Skip to main content


Showing posts from November, 2012

Canterbury and the South

Sorry to keep you waiting for this last installment covering my trip to England. I spent the last full day in Canterbury and the South. It happened to be Remembrance Sunday and so I got in on an unexpected celebration in the town square, band, uniforms, and a crowd.... Through the crowd I made my way to the cathedral which was looking rather splendid in the bright sunlight with a perfect blue sky backdrop.... Inside, the congregation was beginning to gather, but I had a few moments just to soak in the beauty and wonder of it all.... The photo above was actually taken after the Remembrance Day Service, followed by Sung Eucharist in the Quire. I found the following hymn sung that day most meaningful. Both words and music strike a deep chord. Here is a video of the hymn from a Remembrance Day Service in Royal Albert Hall some time ago.... After the service I said good-bye to Canterbury and made my way to the White Cliffs of Dover, which were spectacular to say t

On the Canterbury Trail

It was my sad duty to say goodbye to C. S. Lewis' former home this morning and to the effervescent warden of the Kilns, Debbie Higgens. From the Kilns I made the trek to Whipsnade Zoo just as C. S. Lewis did in September 1931. He said in Surprised by Joy  that when he started for the zoo he did not believe that Jesus was the Son of God, but when he arrived he did. I know of no one else who has become a Christian on the way to a zoo. From Whipsnade it was on to Watford to visit with my friend Steve Jenkins. He gave me the tour of his narrow boat, Gentle Breeze and treated me to a very fine pub lunch. Steve's wife Anne received a very important letter from C. S. Lewis many years ago, a letter which figures largely in two of my books, The Professor of Narnia  and The Hidden Story of Narnia . I cannot think of anyone more appropriate to have a very Narnian lamppost in their garden. After lunch, Steve took me to my book signing at The Storehouse Christian

Last Day in Oxford

My last day in Oxford began with a visit to the Lewis brothers' grave in the churchyard of Holy Trinity, Headington Quarry. Upon arrival in central Oxford, I spent the morning in the Ashmolean museum. While inside the Ashmolean I discovered that one can spy the location of "The Studio" where Sheldon and Jean Vanauken lived during part of their time in Oxford. The white building in the photo above stands on the spot where The Studio once stood, or as some called it "St. Udio's". Following the aesthetic nourishment at the Ashmolean I stopped in at St. Mary Magdalen Church for some spiritual nourishment in the form of mid-day Eucharist. A trip to Oxford is never complete without a visit to Blackwell's Bookshop where I picked up a little something. From Blackwell's I strolled up Holywell, which to my mind has a "Rainbow Row" that rivals that of Charleston, South Carolina. The highlight of my day was an ho

Oxford Day 4

The day began with the sunlight streaming through my window. That is ... the window of C. S. Lewis' bedroom. I spent the morning reading Alister McGrath's new biography of C. S. Lewis. About mid-day I went out for a walk by the pond in which Lewis liked to swim. It was a bit cold for that today. The colors of the leaves on Shotover Hill were quite stunning today, but my camera hardly did them justice. The tree behind the Kilns was particularly pretty today with the sunlight glowing through the leaves. Evensong in Magdalen College Chapel was quite moving. I think the piercing sweetness of the choir boys in song will stay with me for a long time. Afterwards, I enjoyed dinner and a late night coffee with Austin from Southern California and Christine from New Zealand. That's Oxford for you: an embarrassment of riches.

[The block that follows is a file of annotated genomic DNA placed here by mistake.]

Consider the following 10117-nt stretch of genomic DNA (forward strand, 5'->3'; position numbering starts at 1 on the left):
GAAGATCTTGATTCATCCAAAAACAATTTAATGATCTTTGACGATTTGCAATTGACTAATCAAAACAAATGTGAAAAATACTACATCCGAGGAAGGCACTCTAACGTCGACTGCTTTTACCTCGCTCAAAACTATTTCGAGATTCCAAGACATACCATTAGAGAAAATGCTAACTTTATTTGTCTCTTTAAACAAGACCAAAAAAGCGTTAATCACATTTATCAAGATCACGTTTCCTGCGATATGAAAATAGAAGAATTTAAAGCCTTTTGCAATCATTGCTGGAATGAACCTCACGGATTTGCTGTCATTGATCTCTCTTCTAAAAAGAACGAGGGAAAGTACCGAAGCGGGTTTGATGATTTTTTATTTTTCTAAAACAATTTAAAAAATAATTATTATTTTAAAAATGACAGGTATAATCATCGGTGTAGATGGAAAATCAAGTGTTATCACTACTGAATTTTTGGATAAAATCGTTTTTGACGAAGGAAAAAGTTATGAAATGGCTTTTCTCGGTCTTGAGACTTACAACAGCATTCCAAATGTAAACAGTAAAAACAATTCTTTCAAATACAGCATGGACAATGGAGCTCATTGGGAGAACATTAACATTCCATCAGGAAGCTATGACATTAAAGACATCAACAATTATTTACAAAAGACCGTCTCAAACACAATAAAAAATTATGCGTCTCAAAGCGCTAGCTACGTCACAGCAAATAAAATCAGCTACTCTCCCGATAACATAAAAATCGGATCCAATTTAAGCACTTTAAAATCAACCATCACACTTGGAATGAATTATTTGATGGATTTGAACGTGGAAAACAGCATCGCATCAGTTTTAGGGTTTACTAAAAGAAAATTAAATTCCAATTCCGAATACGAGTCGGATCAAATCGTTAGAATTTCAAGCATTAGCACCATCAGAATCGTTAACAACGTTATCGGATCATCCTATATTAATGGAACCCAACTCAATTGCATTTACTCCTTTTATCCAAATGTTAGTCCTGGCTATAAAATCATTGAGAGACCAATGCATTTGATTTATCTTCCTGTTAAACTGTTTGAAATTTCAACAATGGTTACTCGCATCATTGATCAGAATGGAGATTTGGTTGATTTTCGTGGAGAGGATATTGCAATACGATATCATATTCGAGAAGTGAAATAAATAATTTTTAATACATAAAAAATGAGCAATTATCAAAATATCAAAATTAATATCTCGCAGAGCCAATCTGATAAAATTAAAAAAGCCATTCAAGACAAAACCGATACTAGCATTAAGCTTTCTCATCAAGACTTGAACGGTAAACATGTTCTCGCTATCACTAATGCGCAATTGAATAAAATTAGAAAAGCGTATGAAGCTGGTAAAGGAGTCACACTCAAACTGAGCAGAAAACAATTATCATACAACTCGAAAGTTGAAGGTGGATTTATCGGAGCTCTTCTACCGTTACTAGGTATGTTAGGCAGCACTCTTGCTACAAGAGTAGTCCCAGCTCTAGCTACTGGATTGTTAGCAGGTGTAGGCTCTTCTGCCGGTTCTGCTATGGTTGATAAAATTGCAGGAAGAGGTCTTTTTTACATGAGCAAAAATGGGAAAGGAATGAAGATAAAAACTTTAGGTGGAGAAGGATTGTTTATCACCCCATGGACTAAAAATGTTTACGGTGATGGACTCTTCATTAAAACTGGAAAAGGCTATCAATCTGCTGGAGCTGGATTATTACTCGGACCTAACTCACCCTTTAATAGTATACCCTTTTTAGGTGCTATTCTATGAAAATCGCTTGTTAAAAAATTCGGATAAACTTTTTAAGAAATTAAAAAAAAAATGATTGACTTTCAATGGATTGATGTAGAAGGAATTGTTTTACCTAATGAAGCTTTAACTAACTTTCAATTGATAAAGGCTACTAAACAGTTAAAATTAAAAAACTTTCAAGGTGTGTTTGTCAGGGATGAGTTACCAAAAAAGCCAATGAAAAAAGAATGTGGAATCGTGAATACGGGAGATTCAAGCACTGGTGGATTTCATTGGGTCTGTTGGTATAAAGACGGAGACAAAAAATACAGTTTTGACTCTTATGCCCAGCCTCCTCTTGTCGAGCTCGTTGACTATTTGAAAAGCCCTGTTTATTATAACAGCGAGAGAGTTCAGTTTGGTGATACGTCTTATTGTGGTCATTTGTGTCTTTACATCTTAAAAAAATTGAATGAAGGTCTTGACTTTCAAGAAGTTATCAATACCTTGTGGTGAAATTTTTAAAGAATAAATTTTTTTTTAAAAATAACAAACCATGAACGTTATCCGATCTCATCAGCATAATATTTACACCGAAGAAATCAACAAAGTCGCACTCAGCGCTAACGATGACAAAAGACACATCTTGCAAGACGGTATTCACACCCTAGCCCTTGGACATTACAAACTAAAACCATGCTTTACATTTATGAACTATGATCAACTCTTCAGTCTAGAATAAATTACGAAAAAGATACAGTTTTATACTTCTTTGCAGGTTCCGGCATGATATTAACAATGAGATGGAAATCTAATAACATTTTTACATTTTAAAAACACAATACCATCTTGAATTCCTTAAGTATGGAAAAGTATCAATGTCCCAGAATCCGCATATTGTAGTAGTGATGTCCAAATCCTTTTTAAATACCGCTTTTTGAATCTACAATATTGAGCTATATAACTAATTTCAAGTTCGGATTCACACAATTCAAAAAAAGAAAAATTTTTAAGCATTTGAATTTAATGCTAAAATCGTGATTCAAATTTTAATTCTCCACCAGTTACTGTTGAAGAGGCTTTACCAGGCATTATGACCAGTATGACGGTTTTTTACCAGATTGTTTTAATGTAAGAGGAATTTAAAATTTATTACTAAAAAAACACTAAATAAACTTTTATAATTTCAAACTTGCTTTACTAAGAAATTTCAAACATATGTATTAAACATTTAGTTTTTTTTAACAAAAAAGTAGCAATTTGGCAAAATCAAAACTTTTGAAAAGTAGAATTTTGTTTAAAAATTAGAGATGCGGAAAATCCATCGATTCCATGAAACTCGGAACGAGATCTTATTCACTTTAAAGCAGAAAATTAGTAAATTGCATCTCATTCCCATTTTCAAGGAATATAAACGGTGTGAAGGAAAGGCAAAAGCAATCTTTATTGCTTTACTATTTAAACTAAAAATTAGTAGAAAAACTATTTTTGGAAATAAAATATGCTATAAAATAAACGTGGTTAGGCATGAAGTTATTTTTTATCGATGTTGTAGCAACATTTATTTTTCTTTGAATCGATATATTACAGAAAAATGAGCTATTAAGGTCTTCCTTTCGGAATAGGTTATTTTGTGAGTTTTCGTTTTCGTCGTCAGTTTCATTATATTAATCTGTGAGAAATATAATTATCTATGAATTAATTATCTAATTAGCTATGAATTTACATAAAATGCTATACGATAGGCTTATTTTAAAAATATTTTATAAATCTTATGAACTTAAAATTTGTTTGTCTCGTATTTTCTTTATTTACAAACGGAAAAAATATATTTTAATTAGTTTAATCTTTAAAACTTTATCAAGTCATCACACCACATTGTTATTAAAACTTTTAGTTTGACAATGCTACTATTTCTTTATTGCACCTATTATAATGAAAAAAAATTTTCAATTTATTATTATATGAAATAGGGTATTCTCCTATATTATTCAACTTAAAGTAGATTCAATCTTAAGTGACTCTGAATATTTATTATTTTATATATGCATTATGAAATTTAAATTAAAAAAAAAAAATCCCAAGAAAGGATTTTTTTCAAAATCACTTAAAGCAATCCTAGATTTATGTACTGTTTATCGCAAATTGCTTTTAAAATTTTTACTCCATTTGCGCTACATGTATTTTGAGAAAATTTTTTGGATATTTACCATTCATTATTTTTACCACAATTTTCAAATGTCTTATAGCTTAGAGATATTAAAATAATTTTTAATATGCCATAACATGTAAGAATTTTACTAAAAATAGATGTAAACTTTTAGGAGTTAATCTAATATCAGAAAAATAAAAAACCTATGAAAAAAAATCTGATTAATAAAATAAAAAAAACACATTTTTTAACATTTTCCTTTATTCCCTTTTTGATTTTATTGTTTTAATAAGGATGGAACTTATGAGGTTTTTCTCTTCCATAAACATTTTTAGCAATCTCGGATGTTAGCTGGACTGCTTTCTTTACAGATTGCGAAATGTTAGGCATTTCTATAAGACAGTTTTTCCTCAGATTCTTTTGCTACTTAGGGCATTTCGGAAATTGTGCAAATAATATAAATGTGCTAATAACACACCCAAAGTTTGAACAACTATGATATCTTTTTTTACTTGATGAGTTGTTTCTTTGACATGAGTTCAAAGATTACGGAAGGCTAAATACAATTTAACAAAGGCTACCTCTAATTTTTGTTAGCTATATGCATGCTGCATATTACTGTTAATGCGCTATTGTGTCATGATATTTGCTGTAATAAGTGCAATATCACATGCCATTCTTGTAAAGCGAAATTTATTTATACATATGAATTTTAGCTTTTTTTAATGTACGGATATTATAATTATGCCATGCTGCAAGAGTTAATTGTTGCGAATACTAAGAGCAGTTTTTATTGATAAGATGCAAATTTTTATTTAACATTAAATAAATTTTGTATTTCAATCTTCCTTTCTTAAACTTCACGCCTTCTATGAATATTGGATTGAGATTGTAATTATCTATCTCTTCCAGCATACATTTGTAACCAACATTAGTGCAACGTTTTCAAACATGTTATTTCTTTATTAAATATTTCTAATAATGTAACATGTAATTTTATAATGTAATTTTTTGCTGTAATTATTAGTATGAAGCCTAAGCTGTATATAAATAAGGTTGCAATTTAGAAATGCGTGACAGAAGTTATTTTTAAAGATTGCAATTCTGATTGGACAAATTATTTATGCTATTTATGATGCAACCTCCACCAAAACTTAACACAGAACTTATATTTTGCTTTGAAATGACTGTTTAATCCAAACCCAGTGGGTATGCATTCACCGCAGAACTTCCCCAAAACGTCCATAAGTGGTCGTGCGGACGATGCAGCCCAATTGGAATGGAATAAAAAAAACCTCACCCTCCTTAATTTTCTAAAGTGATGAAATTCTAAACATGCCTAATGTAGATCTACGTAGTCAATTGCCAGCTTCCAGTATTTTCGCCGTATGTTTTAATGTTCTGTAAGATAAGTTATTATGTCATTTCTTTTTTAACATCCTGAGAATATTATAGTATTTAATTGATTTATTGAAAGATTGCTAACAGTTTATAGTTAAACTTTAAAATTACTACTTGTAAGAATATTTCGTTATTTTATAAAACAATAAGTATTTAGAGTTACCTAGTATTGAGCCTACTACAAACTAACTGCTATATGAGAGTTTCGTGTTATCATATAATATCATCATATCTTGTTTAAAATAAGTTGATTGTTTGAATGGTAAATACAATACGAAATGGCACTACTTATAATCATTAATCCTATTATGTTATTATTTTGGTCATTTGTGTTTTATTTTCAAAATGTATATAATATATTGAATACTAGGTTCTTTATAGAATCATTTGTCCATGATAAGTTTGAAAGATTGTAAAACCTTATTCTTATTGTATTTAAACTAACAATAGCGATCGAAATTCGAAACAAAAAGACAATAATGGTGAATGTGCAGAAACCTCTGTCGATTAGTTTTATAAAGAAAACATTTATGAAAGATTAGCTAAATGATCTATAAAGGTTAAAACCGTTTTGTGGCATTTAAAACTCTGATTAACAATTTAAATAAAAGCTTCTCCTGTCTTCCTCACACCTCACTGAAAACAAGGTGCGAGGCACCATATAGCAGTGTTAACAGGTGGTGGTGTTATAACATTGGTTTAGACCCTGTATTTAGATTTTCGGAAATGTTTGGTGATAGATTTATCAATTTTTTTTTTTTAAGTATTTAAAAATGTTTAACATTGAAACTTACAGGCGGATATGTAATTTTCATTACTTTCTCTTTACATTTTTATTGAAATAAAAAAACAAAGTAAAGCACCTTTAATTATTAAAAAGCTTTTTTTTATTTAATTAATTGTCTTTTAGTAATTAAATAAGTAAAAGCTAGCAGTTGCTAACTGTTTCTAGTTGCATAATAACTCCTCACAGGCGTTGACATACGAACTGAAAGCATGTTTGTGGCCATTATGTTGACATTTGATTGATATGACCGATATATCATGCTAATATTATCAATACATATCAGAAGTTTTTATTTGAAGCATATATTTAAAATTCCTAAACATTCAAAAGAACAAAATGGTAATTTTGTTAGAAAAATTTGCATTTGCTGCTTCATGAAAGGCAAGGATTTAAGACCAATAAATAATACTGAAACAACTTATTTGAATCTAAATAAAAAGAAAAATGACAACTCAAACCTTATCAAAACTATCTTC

Oxford Day 3

I began the day by walking past the Headington Shark on my way into Oxford. Once in town I made my way up the tower of The University Church of St. Mary the Virgin and enjoyed this lovely view of the High Street. I have tried to do some things on this trip that I have never done before, like using my Bodleian Reader's Card to see the inside of the Radcliffe Camera. Sorry I don't have any photos for you of the inside. That is rather frowned upon I think. However, I did make my way through the underground Gladstone Link (seeing the Bodleian copy of my book "Mere Theology" along the way). Traversing the underground link I "arose from the grave" into the Old Bodleian and saw parts of that I had not seen before. Beautiful! Here's a photo of the outside of the Old Bodleian.... Continuing my photographic journey across central Oxford we come to a place quite familiar to viewers of Inspector Morse and Lewis.... Not far from the Thames Valle

Oxford: Day 2

My day began with breakfast in the dining room of The Kilns with the sunlight streaming through the windows. I then walked into Central Oxford as C. S. Lewis did many times. As I saw a bus going up Headington Hill, I could not help but think of these lines from Surprised by Joy about a double-decker bus.... "I was going up Headington Hill on the top of a bus. Without words and (I think) almost without images, a fact about myself was somehow presented to me. I became aware that I was holding something at bay, or shutting something out. Or, if you like, that I was wearing some stiff clothing, like corsets, or even a suit of armour, as if I were a lobster. I felt myself being, there and then, given a free choice. I could open the door or keep it shut; I could unbuckle the armour or keep it on. Neither choice was presented as a duty; no threat or promise was attached to either, though I knew that to open the door or take off the corslet meant the incalculable. The choice appe